News Coronavirus Love in the Time of COVID-19

Love in the Time of COVID-19

By Michael Pyrgas, licensed clinical psychologist.

COVID-19 pandemic, and the state-imposed quarantine measures to contain it, has caused a disruption of an unprecedented scale to the daily routines and behaviours of millions of people around the globe. Undoubtedly, this drastic alterations in daily routines and the virulence of COVID-19 has engendered anxieties about one’s safety and survival. These anxieties can have a profound effect on intrapsychic reality and reactivate latent traumatic experiences.

These intense mental stressors exposed some of the most primitive defences and deepest
pathogens and distortions both in some people and in family relationships. For example, some citizens do not seem to realise the seriousness of COVID-19 and continue gather with their loved ones. Others, contravene the quarantine measures without having the necessary documents. Others assault police officers who oversee the implementation of the measures. Some take advantage of the relatively empty roads to race with their vehicles. Domestic violence has increased significantly. These behaviours anger and puzzle the state and the public as to why it is happening. Let us attempt to illuminate some of these.

COVID-19 forced people to face their unavoidable frailty and mortality. This painful realisation as well as watching the suffering and death of other people, caused trauma-like emotional reactions, apprehension, and insecurity. It threatened the stability of personality, causing regressive tendencies and activated hibernating archaic mechanisms even in the most well-adjusted personalities. The mind deployed powerful defences to desperately steer away from the unbearable realisation about its own finiteness and the terror and despair in the face of annihilation. These defences include splitting, primitive denial, omnipotence, narcissistic absorption, and idealization-denigration.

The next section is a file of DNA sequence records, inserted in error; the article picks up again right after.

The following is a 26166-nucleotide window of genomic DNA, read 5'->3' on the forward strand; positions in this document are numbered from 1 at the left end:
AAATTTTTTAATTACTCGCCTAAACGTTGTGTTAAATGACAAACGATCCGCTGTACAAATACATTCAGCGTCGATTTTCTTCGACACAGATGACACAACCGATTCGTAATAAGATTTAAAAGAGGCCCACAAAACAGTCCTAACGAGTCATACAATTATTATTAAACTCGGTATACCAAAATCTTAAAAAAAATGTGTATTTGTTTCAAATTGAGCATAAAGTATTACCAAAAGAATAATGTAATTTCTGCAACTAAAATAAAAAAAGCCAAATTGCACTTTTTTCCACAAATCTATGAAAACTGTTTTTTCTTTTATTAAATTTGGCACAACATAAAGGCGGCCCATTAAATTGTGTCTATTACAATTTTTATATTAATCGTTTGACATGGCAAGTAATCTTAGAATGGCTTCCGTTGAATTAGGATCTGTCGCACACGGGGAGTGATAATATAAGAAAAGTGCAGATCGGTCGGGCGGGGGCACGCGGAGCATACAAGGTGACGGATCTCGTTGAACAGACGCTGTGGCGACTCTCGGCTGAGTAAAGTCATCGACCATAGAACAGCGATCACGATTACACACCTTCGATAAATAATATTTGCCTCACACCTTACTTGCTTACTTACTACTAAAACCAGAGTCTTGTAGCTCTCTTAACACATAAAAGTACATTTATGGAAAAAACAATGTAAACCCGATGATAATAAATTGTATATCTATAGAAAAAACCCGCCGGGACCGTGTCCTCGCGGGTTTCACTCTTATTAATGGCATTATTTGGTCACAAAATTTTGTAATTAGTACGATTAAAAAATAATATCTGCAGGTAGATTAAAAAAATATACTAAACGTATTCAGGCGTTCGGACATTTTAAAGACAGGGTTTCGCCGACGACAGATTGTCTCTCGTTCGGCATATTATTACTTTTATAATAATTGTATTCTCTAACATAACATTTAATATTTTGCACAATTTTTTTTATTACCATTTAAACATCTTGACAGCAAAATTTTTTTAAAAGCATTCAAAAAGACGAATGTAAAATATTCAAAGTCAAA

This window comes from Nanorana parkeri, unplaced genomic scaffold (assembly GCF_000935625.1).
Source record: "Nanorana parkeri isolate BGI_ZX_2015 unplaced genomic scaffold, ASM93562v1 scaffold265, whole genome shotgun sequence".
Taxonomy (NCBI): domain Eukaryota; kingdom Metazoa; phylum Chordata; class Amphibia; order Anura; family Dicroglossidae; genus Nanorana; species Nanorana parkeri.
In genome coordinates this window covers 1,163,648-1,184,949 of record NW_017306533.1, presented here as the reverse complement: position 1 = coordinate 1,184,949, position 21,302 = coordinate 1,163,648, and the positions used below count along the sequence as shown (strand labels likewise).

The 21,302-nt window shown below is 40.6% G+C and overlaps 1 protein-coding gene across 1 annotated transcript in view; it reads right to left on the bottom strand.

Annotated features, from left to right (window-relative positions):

Specifically, the mind attempts to rid itself from the fear of annihilation. It evacuates it into others or expels it into the environment. Therefore, other people become “bad” and feared and the loved ones become “good” and soothing, whose idealised protection is sought. Others completely deny reality, believing that there is no such threat while others become enraged and mindlessly attack authorities when they dispel their narcissistic state of mind. Still others become omnipotent and continue the traditional family gatherings with friends, adamant that the virus cannot infect them.

Besides behaviour, mental terrors can also affect cognitive processes, negating common sense and ability to think under pressure. Hence, the mindless actions, the nonsense, and the refracting thinking of, otherwise, well-adjusted and rational people.

The dread caused by the “persecution” of COVID-19, can make some people seek refuge in the regressive comfort of the phantasied adhesive attachment to family. State-imposed curfew can be seen as preventing the harmonious symbiotic oneness with the family and it is fiercely opposed.

When in a symbiotic state of mind, one exists in an undifferentiated bond with the primary
caregiver. Hence, external reality – and viruses – are excluded. This symbiotic state of mind may serve the purpose of shielding the mind from experiencing the terror, persecution, helplessness, despair, separation, loss as well as the painful realisation of one’s one weakness and mortality.